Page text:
4. It is common ground that under the provisions of Rule 5 the appellant filed a plaint in the office of the Secretary of the Association on 29th March, 1945, claiming Rs. 13,052-4-0 as damages from Balasubramania & Co., and nominated Sri T.N.K. Govindarajulu Chetty, the second respondent, as his arbitrator. It is also common ground that under Rule 7 notice was issued by the Secretary on 31st March, 1945, to the known address of Balasubramania & Co., as recorded in the association office. It was re-directed by the postal authorities and received only by the first respondent on 3rd April, 1945. He refused to nominate an arbitrator and filed O.P. No. 202 of 1945 in the High Court challenging the validity of the arbitration reference. He, however, subsequently withdrew this by consent and then nominated his own arbitrator, Beechar Bhai, the third respondent. The arbitrators passed an unanimous award giving the appellant a decree for Rs. 9,682-8-0 overruling a request by the first respondent to refer the point of limitation to the Court under Section 13(b) of the Arbitration Act. It is also common ground that the date of breach of the alleged contract was 31st March, 1942. The arbitrators held that as the appellant had invoked arbitration under Rule 5 by filing a plaint in the association office on 29th March, 1945, his claim was in time. A brief finding on this point in their award is as follows:

We hold that it is quite reasonable that the date of filing of the case in the Association shall be taken to determine the limitation.

5. The learned Judge took the view, however, that under Section 37(3) of the Arbitration Act, the criterion date for limitation was the date on which the first respondent was served with the notice through the Secretary. He held the claim to be time-barred and that there was an error of law on the face of the award which he accordingly set aside. As 1st April, 1945, was a Sunday there was a delay of one day according to the finding of the learned Judge, who for purposes of service applied Section 42 of the Arbitration Act, read with Section 27 of the General Clauses Act (X of 1897). It is not necessary to consider that portion of his judgment as I am of the opinion that assuming Section 37(3) applies to this case the arbitrators were correct in their finding of law that the invocation of the arbitration under Rule 5 of the arbitration bye-laws by the undisputed filing of a plaint on the 29th of March must be held to be the date on which the arbitration must be ' deemed to have commenced ' within the meaning of Section 37(3) and to constitute the criterion date of limitation.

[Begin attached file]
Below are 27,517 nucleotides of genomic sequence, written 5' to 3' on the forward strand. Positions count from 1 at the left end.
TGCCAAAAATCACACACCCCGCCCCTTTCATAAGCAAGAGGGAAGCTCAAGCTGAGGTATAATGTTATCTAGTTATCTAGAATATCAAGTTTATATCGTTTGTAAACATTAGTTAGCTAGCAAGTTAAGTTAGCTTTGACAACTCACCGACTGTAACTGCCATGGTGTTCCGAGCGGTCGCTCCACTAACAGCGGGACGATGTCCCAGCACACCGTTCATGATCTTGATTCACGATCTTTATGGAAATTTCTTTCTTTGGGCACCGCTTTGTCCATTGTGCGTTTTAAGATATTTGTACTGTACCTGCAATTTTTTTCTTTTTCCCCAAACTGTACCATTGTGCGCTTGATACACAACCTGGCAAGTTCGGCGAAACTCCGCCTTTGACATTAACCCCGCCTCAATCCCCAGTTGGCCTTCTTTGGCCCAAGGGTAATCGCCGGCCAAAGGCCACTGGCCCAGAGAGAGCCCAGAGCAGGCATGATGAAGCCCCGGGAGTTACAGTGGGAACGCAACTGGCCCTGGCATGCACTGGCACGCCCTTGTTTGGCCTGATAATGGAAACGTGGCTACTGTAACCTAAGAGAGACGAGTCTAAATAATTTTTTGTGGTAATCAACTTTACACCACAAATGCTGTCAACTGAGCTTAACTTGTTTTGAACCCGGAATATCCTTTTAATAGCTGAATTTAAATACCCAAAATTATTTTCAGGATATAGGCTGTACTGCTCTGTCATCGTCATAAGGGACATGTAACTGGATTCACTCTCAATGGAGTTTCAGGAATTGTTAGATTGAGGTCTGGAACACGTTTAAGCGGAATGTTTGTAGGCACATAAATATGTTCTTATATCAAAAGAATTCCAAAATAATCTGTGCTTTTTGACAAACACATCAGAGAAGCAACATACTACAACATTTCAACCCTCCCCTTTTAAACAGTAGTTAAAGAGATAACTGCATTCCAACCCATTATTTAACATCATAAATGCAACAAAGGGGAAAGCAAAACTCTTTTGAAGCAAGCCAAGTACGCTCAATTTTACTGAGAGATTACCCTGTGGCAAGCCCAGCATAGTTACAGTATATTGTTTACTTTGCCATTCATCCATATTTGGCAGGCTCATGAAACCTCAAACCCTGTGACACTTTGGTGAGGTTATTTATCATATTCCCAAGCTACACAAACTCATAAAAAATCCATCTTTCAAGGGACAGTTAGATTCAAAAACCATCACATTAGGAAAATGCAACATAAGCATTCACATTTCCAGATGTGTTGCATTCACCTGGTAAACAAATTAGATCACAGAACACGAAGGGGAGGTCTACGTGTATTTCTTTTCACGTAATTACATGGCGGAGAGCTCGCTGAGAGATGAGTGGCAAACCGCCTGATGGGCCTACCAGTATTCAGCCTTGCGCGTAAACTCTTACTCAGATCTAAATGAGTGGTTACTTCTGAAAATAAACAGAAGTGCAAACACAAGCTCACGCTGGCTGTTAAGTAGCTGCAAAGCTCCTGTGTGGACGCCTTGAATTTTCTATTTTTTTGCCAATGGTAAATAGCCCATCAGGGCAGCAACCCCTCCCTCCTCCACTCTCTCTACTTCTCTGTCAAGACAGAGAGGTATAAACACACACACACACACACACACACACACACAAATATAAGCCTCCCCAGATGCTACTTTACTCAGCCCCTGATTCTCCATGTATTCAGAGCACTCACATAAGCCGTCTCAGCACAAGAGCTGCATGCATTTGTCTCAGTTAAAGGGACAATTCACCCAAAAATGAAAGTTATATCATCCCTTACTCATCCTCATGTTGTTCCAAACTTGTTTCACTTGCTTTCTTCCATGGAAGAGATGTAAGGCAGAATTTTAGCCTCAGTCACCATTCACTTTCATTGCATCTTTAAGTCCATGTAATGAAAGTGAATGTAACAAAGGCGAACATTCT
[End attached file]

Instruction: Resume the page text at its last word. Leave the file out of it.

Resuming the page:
6. Section 37(3) reads as follows:

For the purposes of this section and of the Indian Limitation Act, 1908, an arbitration shall be deemed to be commenced when one party to the arbitration agreement serves on the other parties thereto a notice requiring the appointment of an arbitrator....

Two points immediately arise for determination in the present case.

(1) What was the arbitration agreement?

(2) Who were the other parties thereto?

The dispute was referred to arbitration under Rule 4 of the bye-laws. Mr. Radhakrishniah for the respondent endeavoured to restrict the arbitration agreement in the present case to the two parties concerned in the dispute in order strictly to apply Section 37(3) to support his contention that it is service of notice on the first respondent which commences the arbitration and is the criterion date of limitation. The arbitration agreement in this case cannot however be restricted only to the two disputing members of the Yarn Merchants' Association, as in an ordinary arbitration agreement by which two persons in a case agree to refer any dispute arising for arbitration.